Our results reveal that specific sulfated polysaccharides bind tightly to the S-protein of SARS-CoV-2 in vitro, which suggests that they can act as decoys to interfere with S-protein binding to the heparan sulfate co-receptor in host tissues3,11, inhibiting viral infection. To model this, we constructed a docking model between heparin and the S-protein receptor-binding site (RBD) using the crystal structure of the chimeric RBD-ACE2 complex (PDB ID: 6VW1)13 (Fig. 1e and detailed docking model described in supplementary information). The RBD’s amino acid residues involved in binding the ACE2 (angiotensin-converting enzyme 2) receptor also participated in heparin binding, suggesting a mechanism of viral entry inhibition by heparin. Moreover, the larger the oligosaccharide model used in docking studies, the tighter the binding. Specifically, the octasaccharide binds tighter than the tetrasaccharide (–7.3 vs. –6.1 kcal/mol).
Since these polysaccharides show promising antiviral activity in vitro and low cytotoxicity, we suggest that they may have promising clinical use. Along these lines, SARS-CoV-2 has been found to infect a wide range of tissues that possess sufficient ACE2 levels14, including the nose and the gastrointestinal tract15. Potential routes of delivery of these non-anticoagulant polysaccharide candidates, including the fucoidans (RPI-27, and RPI-28) and the TriS-heparin, could be through a nasal spray, metered dose inhaler, or oral delivery. This is distinct from remdesivir, which must be delivered intravenously16. Indeed, when taken orally, the fucoidans, isolated from edible sulfated seaweed polysaccharides, are considered as “Generally Recognized as Safe” and heparin, an approved drug, is not orally bioavailable. Interestingly, a retrospective clinical study suggests that the administration of anticoagulants, such as heparin, may provide better outcomes for patients hospitalized with COVID-19, including a dramatic reduction in mortality of intubated patients17. It is unknown whether this is a result of heparin’s anticoagulation alone, or to some degree is an effect of its anti-SARS-CoV-2 activity. Inhaled heparin has additional benefits such as reducing pulmonary coagulopathy and inflammation without producing systemic bleeding18. To this end, we suggest that treatment of fucoidans, nebulized heparin, or possibly TriS-heparin in combination with or without current antiviral therapies, should be assessed first in human primary epithelial cells and then in human patients suffering from COVID-19.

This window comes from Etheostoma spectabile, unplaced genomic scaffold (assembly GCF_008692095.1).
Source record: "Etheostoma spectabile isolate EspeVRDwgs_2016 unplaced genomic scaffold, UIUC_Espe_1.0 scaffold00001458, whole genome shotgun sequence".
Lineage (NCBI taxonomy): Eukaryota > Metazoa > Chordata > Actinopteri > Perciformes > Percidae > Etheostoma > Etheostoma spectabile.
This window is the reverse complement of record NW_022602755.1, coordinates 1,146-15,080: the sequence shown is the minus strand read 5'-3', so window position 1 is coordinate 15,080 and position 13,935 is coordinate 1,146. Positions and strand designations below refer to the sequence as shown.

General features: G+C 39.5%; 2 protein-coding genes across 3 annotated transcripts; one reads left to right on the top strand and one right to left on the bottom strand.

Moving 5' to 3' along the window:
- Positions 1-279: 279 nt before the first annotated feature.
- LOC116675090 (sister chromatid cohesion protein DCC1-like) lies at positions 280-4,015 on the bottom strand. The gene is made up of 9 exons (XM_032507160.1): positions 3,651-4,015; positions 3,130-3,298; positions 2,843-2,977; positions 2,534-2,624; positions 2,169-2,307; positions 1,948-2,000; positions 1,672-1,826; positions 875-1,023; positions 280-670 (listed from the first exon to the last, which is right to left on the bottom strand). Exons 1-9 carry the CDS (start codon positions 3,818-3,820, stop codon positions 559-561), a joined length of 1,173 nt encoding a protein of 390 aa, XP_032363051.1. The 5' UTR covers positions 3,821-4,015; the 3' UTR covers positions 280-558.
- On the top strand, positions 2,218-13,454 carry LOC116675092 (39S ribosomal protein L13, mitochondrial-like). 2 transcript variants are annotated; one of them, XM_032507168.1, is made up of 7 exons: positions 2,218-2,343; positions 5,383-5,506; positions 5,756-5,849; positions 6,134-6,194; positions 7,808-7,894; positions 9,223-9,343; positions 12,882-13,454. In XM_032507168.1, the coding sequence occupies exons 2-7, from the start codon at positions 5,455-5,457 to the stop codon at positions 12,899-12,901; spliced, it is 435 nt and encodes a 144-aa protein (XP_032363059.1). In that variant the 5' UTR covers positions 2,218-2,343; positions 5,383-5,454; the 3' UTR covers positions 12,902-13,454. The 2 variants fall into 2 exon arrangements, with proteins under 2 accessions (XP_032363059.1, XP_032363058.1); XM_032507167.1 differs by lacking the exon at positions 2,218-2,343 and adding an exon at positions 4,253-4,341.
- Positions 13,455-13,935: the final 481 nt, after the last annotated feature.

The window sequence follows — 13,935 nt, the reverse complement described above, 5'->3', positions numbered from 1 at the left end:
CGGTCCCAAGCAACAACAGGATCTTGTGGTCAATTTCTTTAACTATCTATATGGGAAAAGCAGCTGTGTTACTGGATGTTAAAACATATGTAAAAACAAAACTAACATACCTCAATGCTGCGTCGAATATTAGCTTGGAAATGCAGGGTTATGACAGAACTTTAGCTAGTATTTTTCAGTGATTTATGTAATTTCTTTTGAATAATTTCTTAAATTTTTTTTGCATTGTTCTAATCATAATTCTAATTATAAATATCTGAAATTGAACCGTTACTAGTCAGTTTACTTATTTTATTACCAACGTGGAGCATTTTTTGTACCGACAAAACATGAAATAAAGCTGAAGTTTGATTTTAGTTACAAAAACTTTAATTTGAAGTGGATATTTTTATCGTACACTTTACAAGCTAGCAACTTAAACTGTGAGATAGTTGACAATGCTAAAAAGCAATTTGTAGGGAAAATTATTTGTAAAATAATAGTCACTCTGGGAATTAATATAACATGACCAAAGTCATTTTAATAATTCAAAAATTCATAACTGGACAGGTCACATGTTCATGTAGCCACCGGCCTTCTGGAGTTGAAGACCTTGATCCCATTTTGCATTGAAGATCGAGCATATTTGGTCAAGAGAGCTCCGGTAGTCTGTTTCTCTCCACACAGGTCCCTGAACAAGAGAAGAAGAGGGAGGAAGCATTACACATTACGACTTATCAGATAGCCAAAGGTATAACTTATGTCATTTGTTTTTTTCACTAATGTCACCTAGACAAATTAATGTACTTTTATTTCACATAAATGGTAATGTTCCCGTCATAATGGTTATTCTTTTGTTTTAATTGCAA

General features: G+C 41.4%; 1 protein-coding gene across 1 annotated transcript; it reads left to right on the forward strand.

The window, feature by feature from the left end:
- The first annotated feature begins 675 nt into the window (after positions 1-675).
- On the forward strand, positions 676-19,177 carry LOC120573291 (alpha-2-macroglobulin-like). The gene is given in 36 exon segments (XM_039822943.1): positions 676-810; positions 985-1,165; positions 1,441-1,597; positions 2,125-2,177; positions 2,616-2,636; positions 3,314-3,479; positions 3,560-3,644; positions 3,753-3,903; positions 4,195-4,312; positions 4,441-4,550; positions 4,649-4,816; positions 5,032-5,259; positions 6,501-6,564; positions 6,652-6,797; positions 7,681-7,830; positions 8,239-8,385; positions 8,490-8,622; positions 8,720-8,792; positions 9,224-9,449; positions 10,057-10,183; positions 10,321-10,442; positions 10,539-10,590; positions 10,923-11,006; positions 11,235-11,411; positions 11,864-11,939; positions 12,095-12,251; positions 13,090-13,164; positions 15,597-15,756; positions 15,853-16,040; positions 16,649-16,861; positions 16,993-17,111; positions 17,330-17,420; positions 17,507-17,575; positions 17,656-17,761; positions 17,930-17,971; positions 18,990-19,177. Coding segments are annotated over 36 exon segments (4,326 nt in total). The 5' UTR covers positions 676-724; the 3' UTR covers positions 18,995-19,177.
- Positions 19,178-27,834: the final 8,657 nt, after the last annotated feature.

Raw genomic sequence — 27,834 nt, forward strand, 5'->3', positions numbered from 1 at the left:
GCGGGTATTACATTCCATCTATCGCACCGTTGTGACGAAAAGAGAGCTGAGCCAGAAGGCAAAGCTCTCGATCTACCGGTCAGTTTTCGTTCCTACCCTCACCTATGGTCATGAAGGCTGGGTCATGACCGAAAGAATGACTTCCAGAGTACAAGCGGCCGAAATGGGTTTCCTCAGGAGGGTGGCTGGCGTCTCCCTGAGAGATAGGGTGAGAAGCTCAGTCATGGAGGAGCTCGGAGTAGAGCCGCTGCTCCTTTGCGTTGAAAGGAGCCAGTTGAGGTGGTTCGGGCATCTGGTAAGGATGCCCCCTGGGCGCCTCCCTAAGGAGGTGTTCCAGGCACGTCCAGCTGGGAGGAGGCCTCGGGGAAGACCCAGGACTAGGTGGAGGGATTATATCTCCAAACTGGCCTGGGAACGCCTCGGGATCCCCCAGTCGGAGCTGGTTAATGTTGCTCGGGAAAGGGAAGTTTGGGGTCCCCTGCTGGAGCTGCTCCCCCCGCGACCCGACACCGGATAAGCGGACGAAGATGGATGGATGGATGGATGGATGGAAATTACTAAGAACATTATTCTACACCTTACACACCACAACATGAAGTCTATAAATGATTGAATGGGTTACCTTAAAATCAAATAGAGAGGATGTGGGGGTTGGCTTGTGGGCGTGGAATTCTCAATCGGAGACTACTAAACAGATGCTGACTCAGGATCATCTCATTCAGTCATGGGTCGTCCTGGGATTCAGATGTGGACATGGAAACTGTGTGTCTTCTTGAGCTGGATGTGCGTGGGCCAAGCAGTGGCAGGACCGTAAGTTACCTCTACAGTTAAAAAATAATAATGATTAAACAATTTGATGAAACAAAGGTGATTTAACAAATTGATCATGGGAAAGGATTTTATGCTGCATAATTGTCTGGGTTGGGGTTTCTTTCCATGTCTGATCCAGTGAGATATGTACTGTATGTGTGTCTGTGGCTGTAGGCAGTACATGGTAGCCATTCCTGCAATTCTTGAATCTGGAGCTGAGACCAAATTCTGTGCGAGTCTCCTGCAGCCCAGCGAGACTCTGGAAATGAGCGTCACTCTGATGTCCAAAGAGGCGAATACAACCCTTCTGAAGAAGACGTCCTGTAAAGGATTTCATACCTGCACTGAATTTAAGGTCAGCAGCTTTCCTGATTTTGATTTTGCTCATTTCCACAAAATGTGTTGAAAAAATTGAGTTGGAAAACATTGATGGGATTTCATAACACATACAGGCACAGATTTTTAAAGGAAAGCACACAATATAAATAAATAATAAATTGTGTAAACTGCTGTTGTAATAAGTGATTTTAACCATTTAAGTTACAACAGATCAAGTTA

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This work was supported by the Korea Research Institute of Bioscience and Biotechnology Research Initiative Program (KGM4572013) to J.J.H and H.O., and the Global Research Laboratory Program through the National Research Foundation of Korea (2014K1A1A2043032) to J.S.D. and S.-J.K.
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The authors declare that they have no conflict of interest.
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Kwon, P.S., Oh, H., Kwon, S. et al. Sulfated polysaccharides effectively inhibit SARS-CoV-2 in vitro. Cell Discov 6, 50 (2020). https://doi.org/10.1038/s41421-020-00192-8